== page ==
How Can A Home Health Nurse Support Aging In Place?

April 28, 2020
Written BY 
Guest Author 
Danilo Razo

Nearly all seniors prefer to stay in their homes as long as possible to be close to their children and relatives. It is not only a preference, but more and more a viable option for most older adults today.

When our health becomes a challenge for independent living in the home, it's time to think about making some big changes. Planning, consulting with family and health experts, and making necessary alterations will go a long way to finding out how you can stay in the comfort of your home. If you require monitoring, therapy, or specialized help, then having in-home nurse care will be key to making this a reality.

What's the difference?

Home health nurses are qualified to administer plan of care, medications, injections, and monitor and supply medical treatment.

If you’re not experienced with medical service providers, it can be quite confusing. In-home nurses, home care nurses, medical caregivers, and home health care nurses are educated, certified, and licensed medical professionals. They are usually registered nurses (RN) or assistant nurses (AN) who are certified to provide skilled nursing care for patients in their own home.

Home health nurses are qualified to administer plan of care, medications, injections, and monitor and supply medical treatment. They can provide long-term care related to several health conditions (such as diabetes, tracheotomy, respiratory problems, colostomy, wound care and so forth). They treat chronically ill, disabled or physicality impaired in the patient's own house.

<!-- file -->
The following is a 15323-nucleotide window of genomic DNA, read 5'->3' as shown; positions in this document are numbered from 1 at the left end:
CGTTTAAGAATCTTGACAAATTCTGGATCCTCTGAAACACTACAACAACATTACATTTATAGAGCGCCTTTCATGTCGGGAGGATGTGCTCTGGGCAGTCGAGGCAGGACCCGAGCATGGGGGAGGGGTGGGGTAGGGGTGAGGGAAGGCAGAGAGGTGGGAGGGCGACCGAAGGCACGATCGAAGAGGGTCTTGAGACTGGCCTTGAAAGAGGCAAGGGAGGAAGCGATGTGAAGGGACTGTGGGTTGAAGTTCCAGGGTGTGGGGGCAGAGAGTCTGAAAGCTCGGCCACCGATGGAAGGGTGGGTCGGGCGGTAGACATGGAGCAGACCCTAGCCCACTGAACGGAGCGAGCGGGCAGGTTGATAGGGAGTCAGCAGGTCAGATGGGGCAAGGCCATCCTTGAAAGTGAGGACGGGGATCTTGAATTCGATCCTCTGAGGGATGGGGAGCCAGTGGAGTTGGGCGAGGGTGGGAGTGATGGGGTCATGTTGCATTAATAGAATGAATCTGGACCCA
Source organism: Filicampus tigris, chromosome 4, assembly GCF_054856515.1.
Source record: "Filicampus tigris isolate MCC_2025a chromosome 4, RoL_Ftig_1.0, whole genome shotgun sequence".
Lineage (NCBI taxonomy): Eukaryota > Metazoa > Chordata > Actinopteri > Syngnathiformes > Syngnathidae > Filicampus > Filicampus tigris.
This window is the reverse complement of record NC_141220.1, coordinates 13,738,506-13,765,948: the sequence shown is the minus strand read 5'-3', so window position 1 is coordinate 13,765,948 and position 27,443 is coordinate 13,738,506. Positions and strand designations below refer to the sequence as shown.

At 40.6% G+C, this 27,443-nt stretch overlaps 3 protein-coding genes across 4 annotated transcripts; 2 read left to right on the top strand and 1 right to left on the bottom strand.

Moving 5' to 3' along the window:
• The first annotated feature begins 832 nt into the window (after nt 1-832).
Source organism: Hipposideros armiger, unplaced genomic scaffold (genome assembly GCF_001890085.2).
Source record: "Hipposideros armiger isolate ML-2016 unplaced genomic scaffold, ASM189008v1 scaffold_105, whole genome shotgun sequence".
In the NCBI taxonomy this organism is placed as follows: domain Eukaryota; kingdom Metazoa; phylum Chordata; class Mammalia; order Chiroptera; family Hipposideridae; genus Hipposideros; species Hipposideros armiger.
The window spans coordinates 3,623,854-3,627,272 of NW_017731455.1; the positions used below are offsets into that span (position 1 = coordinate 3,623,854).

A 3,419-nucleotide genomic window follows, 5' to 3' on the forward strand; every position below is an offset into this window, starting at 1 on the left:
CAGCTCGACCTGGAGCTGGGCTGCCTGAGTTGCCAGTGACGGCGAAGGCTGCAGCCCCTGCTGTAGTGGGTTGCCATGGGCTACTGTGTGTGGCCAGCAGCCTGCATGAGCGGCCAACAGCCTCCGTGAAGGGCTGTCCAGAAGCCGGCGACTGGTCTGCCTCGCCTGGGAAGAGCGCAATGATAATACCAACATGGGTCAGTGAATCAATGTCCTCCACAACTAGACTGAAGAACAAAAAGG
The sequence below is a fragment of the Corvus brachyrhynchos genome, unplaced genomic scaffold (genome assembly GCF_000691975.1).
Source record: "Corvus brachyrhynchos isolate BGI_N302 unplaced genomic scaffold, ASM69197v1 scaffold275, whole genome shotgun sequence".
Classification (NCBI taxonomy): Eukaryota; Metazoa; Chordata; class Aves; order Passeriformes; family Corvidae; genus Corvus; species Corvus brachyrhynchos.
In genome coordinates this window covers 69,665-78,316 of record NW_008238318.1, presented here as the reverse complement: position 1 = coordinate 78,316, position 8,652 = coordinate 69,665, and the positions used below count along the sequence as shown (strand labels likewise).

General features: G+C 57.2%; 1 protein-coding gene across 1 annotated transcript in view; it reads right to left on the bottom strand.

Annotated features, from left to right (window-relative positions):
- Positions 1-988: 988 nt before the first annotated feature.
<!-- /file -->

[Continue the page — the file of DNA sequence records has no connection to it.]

Based upon your specific health-care needs, the nurse can offer medication administration, tracking, or even more complicated treatments and remedies. This can be done as part of continued care or a post-discharge recovery. Furthermore, the home health nurse is trained and qualified to help with basic activities if necessary:

  • Bathing
  • Dressing
  • Transferring / lifting
  • Appointment escort
  • Grooming & nail care
  • Toilet hygiene

What can a caregiver do?

Other kinds of caregivers can also help with basic activities of daily living (ADLs), but it's impossible for them to offer medical care. Home health caregivers offer personal services like dressing, making light cleaning, dishes, bathing, toileting, and transporting clients.

They are not competent to administer medications but can assist in alerting clients about their medication schedule or opening medicine bottles. In other words, if you have a medical condition that requires clinical care, a home health nurse will give you long-term care in the comfort of your home.

Staff author
Guest author

Danilo Razo

10 years of experience in nursing with medical-surgical nursing, intensive care unit, home care nursing, out patient department and in the nursing academy.

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